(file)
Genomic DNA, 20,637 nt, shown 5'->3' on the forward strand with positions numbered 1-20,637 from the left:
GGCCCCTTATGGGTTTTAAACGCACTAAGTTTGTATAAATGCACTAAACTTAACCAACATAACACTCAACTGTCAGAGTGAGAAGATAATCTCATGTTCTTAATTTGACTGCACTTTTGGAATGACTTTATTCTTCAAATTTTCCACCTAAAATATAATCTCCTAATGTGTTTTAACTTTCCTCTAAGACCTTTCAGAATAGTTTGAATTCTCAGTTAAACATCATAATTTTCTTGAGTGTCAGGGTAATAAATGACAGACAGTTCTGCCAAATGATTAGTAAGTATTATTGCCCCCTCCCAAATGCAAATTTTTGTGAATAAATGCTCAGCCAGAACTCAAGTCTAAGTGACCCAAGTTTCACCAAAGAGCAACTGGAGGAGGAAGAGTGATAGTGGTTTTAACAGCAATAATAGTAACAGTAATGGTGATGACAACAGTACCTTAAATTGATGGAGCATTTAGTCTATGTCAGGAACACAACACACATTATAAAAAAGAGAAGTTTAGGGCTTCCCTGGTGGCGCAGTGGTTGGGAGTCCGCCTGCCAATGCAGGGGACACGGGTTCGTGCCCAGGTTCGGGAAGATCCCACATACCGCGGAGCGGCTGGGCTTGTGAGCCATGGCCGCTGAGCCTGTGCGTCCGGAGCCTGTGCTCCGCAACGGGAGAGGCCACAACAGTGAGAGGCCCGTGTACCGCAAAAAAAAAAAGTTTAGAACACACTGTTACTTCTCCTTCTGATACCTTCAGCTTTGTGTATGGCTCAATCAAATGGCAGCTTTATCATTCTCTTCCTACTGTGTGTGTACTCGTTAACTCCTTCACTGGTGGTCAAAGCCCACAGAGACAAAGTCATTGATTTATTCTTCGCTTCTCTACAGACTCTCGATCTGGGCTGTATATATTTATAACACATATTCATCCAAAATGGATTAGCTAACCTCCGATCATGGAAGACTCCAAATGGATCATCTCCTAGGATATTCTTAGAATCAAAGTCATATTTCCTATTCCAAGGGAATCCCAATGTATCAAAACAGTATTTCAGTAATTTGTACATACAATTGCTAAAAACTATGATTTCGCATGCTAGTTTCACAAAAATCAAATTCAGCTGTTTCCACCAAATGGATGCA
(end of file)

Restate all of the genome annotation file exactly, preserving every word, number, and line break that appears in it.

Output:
Genomic DNA, 20,637 nt, shown 5'->3' on the forward strand with positions numbered 1-20,637 from the left:
GGCCCCTTATGGGTTTTAAACGCACTAAGTTTGTATAAATGCACTAAACTTAACCAACATAACACTCAACTGTCAGAGTGAGAAGATAATCTCATGTTCTTAATTTGACTGCACTTTTGGAATGACTTTATTCTTCAAATTTTCCACCTAAAATATAATCTCCTAATGTGTTTTAACTTTCCTCTAAGACCTTTCAGAATAGTTTGAATTCTCAGTTAAACATCATAATTTTCTTGAGTGTCAGGGTAATAAATGACAGACAGTTCTGCCAAATGATTAGTAAGTATTATTGCCCCCTCCCAAATGCAAATTTTTGTGAATAAATGCTCAGCCAGAACTCAAGTCTAAGTGACCCAAGTTTCACCAAAGAGCAACTGGAGGAGGAAGAGTGATAGTGGTTTTAACAGCAATAATAGTAACAGTAATGGTGATGACAACAGTACCTTAAATTGATGGAGCATTTAGTCTATGTCAGGAACACAACACACATTATAAAAAAGAGAAGTTTAGGGCTTCCCTGGTGGCGCAGTGGTTGGGAGTCCGCCTGCCAATGCAGGGGACACGGGTTCGTGCCCAGGTTCGGGAAGATCCCACATACCGCGGAGCGGCTGGGCTTGTGAGCCATGGCCGCTGAGCCTGTGCGTCCGGAGCCTGTGCTCCGCAACGGGAGAGGCCACAACAGTGAGAGGCCCGTGTACCGCAAAAAAAAAAAGTTTAGAACACACTGTTACTTCTCCTTCTGATACCTTCAGCTTTGTGTATGGCTCAATCAAATGGCAGCTTTATCATTCTCTTCCTACTGTGTGTGTACTCGTTAACTCCTTCACTGGTGGTCAAAGCCCACAGAGACAAAGTCATTGATTTATTCTTCGCTTCTCTACAGACTCTCGATCTGGGCTGTATATATTTATAACACATATTCATCCAAAATGGATTAGCTAACCTCCGATCATGGAAGACTCCAAATGGATCATCTCCTAGGATATTCTTAGAATCAAAGTCATATTTCCTATTCCAAGGGAATCCCAATGTATCAAAACAGTATTTCAGTAATTTGTACATACAATTGCTAAAAACTATGATTTCGCATGCTAGTTTCACAAAAATCAAATTCAGCTGTTTCCACCAAATGGATGCA